21, 22, 30, 31, 40, 41)
Oaks of central California vary considerably in acorn production from year to year, making them good candidates for determining what factors regulate acorn production and whether trees are synchronized in the ups and downs of their acorn yield. In 1980, Walt Koenig and Jean Knops began surveying acorn production by several hundred trees at Hastings Natural History Reservation, and in 1989, they added 99 individual oak trees at JRBP to their survey (along with another site). Each year between mid-September and early October, Koenig and Knops scan each tree's canopy from two different angles, count as many acorns as possible in 15 seconds, and then add their two counts. This simple index provides a reliable, quantitative index for comparing across species, individuals, and sites.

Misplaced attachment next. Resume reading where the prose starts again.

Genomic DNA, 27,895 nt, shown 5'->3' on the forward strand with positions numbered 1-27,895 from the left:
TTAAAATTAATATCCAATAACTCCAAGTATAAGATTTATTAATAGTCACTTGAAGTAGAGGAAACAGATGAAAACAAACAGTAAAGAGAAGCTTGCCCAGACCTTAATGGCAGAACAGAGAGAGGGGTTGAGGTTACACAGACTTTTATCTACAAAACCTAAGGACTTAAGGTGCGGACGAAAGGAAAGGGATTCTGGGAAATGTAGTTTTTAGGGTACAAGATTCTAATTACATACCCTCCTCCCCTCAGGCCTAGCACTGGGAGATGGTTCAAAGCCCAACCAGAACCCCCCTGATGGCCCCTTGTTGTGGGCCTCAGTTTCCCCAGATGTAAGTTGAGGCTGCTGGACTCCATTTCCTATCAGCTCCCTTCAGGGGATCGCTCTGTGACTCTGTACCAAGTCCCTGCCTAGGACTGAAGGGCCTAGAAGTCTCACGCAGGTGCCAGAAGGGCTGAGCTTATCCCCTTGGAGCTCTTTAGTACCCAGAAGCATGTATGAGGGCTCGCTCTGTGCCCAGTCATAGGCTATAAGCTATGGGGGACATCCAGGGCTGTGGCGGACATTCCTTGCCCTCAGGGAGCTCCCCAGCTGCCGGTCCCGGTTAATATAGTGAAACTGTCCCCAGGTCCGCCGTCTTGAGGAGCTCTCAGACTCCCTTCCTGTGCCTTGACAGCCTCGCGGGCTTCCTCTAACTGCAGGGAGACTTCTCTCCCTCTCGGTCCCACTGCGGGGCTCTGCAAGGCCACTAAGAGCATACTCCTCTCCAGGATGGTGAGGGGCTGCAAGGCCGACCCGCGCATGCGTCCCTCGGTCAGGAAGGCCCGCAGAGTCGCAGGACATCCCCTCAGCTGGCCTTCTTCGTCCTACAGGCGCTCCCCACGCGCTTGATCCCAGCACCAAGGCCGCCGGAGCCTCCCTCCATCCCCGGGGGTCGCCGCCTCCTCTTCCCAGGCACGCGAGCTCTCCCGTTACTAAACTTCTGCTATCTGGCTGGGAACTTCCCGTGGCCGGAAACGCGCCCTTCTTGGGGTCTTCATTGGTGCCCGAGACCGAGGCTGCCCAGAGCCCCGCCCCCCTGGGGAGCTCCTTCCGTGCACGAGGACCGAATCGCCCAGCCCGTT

The goal of the study is to determine whether there is synchrony within sites and synchrony across sites, and if so, whether environmental variables account for it. The three species surveyed at JRBP--Quercus lobata, Q. douglasii, and Q. agrifolia--are all one-year species, meaning that acorns maturing in the autumn of a given year were initiated in autumn of the previous year and were pollinated and fertilized during the intervening spring. Two-year species such as Q. kelloggii and Q. chrysolepis, are studied at the other sites.
Major conclusions from the study are that Q. lobata and Q. douglasii tend to produce larger crops of acorns in years when April is warmest, while Q. agrifolia tends to produce larger crops one or two years after a very wet year. Across the three sites, strong correlations exist between both critical weather factors and acorn production by these three species of oaks. This study is an outgrowth of longterm work by Koenig on the relationship between acorn woodpeckers and acorn production, which is basic to the woodpeckers' success as cooperative breeders.